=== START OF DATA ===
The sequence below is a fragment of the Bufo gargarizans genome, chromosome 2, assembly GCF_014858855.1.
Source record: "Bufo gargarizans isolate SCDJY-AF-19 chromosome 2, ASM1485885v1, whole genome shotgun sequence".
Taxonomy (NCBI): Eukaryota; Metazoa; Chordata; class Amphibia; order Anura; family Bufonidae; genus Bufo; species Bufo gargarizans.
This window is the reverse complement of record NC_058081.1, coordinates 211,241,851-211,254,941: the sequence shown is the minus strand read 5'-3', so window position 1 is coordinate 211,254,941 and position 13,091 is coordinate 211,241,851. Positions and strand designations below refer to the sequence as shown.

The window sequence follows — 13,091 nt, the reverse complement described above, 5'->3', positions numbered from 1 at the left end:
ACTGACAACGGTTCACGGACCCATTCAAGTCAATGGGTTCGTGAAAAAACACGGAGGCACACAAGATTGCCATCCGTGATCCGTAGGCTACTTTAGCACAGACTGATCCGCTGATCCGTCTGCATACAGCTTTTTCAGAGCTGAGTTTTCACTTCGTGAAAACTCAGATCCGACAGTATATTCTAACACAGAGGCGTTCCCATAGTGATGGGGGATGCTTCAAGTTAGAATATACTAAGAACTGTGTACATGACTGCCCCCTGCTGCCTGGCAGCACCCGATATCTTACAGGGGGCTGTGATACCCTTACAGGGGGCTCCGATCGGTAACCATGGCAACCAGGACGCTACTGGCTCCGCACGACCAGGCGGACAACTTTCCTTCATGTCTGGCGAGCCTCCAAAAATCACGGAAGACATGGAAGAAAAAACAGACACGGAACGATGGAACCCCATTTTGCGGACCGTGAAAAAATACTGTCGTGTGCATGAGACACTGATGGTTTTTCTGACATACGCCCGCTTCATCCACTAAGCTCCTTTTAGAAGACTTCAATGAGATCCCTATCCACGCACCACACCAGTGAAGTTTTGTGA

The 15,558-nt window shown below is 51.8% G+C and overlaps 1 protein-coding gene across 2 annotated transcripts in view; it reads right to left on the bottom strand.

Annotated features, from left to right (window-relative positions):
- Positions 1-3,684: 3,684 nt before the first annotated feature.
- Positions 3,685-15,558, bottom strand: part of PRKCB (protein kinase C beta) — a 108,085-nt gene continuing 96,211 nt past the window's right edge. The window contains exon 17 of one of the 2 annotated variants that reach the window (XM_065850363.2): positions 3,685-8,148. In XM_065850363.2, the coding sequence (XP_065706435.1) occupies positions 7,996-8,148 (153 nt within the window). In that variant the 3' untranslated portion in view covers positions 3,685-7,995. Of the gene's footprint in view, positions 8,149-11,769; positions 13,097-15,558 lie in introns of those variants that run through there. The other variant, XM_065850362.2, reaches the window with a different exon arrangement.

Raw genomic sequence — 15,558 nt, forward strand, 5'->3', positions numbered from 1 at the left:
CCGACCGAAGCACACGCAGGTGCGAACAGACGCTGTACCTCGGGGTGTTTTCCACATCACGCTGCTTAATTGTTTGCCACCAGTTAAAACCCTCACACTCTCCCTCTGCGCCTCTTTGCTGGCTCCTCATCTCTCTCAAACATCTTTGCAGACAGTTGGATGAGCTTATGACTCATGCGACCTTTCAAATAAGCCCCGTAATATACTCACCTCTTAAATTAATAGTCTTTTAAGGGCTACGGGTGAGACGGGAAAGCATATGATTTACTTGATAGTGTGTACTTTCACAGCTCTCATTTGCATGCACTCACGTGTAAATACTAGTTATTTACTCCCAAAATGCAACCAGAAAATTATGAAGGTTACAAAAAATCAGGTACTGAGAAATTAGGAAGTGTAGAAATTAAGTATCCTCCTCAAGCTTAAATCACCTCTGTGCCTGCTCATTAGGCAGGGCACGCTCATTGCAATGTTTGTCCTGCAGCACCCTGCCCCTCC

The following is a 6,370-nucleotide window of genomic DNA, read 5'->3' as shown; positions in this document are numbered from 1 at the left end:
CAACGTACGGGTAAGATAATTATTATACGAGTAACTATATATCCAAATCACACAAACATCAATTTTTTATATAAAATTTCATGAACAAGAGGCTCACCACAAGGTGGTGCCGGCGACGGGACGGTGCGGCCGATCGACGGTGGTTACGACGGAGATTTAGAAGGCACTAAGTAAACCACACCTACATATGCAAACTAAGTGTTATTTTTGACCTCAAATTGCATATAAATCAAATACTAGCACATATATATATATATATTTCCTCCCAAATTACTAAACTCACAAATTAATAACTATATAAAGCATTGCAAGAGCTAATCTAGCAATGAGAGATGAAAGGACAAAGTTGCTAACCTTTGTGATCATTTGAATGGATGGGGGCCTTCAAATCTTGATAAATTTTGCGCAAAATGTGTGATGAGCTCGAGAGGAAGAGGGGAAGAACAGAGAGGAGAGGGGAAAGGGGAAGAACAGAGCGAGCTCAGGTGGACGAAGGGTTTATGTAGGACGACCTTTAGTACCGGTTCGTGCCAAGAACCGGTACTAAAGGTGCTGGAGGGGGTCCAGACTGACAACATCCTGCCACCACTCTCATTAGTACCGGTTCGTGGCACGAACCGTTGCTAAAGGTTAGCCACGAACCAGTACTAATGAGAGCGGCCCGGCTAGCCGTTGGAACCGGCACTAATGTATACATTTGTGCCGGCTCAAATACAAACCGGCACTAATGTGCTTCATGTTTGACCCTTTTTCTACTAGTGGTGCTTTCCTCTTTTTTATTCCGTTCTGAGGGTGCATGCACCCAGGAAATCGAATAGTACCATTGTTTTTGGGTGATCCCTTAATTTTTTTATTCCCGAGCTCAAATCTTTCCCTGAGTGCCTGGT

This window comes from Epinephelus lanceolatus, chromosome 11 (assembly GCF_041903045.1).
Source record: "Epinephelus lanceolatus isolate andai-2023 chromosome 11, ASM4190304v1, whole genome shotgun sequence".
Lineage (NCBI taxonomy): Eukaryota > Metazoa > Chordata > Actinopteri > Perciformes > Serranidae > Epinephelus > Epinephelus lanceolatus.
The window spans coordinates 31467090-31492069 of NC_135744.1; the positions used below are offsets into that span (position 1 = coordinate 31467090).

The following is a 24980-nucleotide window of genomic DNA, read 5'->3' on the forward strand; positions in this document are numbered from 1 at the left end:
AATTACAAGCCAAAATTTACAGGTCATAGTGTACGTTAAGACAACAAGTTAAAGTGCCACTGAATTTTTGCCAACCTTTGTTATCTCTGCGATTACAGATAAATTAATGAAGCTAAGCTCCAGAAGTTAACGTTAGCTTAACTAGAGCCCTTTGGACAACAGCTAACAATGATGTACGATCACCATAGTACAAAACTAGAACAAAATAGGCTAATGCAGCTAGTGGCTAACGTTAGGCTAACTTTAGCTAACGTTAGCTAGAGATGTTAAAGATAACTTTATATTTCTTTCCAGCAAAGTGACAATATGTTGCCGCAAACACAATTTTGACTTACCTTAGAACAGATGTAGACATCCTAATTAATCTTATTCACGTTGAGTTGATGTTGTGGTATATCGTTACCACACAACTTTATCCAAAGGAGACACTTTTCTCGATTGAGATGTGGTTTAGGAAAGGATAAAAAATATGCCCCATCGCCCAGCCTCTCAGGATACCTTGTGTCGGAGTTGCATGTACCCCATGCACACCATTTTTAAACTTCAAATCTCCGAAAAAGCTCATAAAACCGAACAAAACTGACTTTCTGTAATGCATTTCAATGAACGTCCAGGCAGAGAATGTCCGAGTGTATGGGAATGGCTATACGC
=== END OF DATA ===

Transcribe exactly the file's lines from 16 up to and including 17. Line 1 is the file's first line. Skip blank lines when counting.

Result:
Source record: "Epinephelus lanceolatus isolate andai-2023 chromosome 11, ASM4190304v1, whole genome shotgun sequence".
Lineage (NCBI taxonomy): Eukaryota > Metazoa > Chordata > Actinopteri > Perciformes > Serranidae > Epinephelus > Epinephelus lanceolatus.